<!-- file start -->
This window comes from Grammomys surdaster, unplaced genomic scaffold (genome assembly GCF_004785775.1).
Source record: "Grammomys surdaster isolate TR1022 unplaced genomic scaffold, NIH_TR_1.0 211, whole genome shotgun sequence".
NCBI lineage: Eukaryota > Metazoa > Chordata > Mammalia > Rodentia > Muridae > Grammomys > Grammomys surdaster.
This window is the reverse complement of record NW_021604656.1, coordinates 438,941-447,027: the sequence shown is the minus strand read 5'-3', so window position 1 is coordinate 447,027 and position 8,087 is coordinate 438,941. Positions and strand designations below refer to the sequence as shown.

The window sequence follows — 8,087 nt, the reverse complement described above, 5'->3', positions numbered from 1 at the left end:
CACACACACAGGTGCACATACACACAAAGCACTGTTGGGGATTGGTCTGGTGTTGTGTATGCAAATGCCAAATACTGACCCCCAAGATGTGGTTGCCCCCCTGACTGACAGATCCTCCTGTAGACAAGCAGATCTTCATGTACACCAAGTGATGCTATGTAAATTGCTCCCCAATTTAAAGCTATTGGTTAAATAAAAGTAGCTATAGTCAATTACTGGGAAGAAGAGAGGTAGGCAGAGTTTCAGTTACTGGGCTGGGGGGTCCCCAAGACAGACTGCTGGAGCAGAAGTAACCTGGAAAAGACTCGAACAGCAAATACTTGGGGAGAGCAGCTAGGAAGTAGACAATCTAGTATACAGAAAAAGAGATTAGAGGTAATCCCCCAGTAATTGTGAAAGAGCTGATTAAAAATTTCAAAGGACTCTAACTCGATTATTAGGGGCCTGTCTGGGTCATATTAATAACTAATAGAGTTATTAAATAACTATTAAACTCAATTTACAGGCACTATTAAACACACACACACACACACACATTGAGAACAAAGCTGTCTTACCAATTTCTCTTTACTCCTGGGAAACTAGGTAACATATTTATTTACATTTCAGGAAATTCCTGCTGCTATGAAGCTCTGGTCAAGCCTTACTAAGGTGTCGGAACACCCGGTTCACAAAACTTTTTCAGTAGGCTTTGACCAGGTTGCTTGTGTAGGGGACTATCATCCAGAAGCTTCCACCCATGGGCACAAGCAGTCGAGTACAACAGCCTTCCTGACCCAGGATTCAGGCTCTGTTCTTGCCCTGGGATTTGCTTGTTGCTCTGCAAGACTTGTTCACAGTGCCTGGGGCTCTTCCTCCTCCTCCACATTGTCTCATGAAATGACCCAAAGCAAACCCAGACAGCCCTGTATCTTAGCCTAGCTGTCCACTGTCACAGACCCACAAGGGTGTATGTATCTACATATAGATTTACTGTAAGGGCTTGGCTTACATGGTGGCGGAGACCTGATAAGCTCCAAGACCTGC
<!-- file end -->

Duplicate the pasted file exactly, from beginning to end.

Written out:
This window comes from Grammomys surdaster, unplaced genomic scaffold (genome assembly GCF_004785775.1).
Source record: "Grammomys surdaster isolate TR1022 unplaced genomic scaffold, NIH_TR_1.0 211, whole genome shotgun sequence".
NCBI lineage: Eukaryota > Metazoa > Chordata > Mammalia > Rodentia > Muridae > Grammomys > Grammomys surdaster.
This window is the reverse complement of record NW_021604656.1, coordinates 438,941-447,027: the sequence shown is the minus strand read 5'-3', so window position 1 is coordinate 447,027 and position 8,087 is coordinate 438,941. Positions and strand designations below refer to the sequence as shown.

The window sequence follows — 8,087 nt, the reverse complement described above, 5'->3', positions numbered from 1 at the left end:
CACACACACAGGTGCACATACACACAAAGCACTGTTGGGGATTGGTCTGGTGTTGTGTATGCAAATGCCAAATACTGACCCCCAAGATGTGGTTGCCCCCCTGACTGACAGATCCTCCTGTAGACAAGCAGATCTTCATGTACACCAAGTGATGCTATGTAAATTGCTCCCCAATTTAAAGCTATTGGTTAAATAAAAGTAGCTATAGTCAATTACTGGGAAGAAGAGAGGTAGGCAGAGTTTCAGTTACTGGGCTGGGGGGTCCCCAAGACAGACTGCTGGAGCAGAAGTAACCTGGAAAAGACTCGAACAGCAAATACTTGGGGAGAGCAGCTAGGAAGTAGACAATCTAGTATACAGAAAAAGAGATTAGAGGTAATCCCCCAGTAATTGTGAAAGAGCTGATTAAAAATTTCAAAGGACTCTAACTCGATTATTAGGGGCCTGTCTGGGTCATATTAATAACTAATAGAGTTATTAAATAACTATTAAACTCAATTTACAGGCACTATTAAACACACACACACACACACACATTGAGAACAAAGCTGTCTTACCAATTTCTCTTTACTCCTGGGAAACTAGGTAACATATTTATTTACATTTCAGGAAATTCCTGCTGCTATGAAGCTCTGGTCAAGCCTTACTAAGGTGTCGGAACACCCGGTTCACAAAACTTTTTCAGTAGGCTTTGACCAGGTTGCTTGTGTAGGGGACTATCATCCAGAAGCTTCCACCCATGGGCACAAGCAGTCGAGTACAACAGCCTTCCTGACCCAGGATTCAGGCTCTGTTCTTGCCCTGGGATTTGCTTGTTGCTCTGCAAGACTTGTTCACAGTGCCTGGGGCTCTTCCTCCTCCTCCACATTGTCTCATGAAATGACCCAAAGCAAACCCAGACAGCCCTGTATCTTAGCCTAGCTGTCCACTGTCACAGACCCACAAGGGTGTATGTATCTACATATAGATTTACTGTAAGGGCTTGGCTTACATGGTGGCGGAGACCTGATAAGCTCCAAGACCTGC